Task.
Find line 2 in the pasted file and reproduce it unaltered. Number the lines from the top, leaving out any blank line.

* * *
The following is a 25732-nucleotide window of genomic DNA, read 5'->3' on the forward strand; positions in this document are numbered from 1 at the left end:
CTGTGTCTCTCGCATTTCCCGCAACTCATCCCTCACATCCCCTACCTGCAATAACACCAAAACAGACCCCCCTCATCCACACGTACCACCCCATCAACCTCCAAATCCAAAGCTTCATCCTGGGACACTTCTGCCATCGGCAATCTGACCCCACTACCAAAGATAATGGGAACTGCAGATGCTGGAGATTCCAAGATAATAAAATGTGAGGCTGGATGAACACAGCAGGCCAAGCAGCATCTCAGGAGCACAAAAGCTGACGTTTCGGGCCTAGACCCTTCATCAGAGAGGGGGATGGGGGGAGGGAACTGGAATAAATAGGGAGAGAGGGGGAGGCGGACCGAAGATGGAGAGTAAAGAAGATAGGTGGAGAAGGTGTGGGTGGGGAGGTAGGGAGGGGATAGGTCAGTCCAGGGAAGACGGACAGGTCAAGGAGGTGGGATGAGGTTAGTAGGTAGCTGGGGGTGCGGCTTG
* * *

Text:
CTGTGTCTCTCGCATTTCCCGCAACTCATCCCTCACATCCCCTACCTGCAATAACACCAAAACAGACCCCCCTCATCCACACGTACCACCCCATCAACCTCCAAATCCAAAGCTTCATCCTGGGACACTTCTGCCATCGGCAATCTGACCCCACTACCAAAGATAATGGGAACTGCAGATGCTGGAGATTCCAAGATAATAAAATGTGAGGCTGGATGAACACAGCAGGCCAAGCAGCATCTCAGGAGCACAAAAGCTGACGTTTCGGGCCTAGACCCTTCATCAGAGAGGGGGATGGGGGGAGGGAACTGGAATAAATAGGGAGAGAGGGGGAGGCGGACCGAAGATGGAGAGTAAAGAAGATAGGTGGAGAAGGTGTGGGTGGGGAGGTAGGGAGGGGATAGGTCAGTCCAGGGAAGACGGACAGGTCAAGGAGGTGGGATGAGGTTAGTAGGTAGCTGGGGGTGCGGCTTG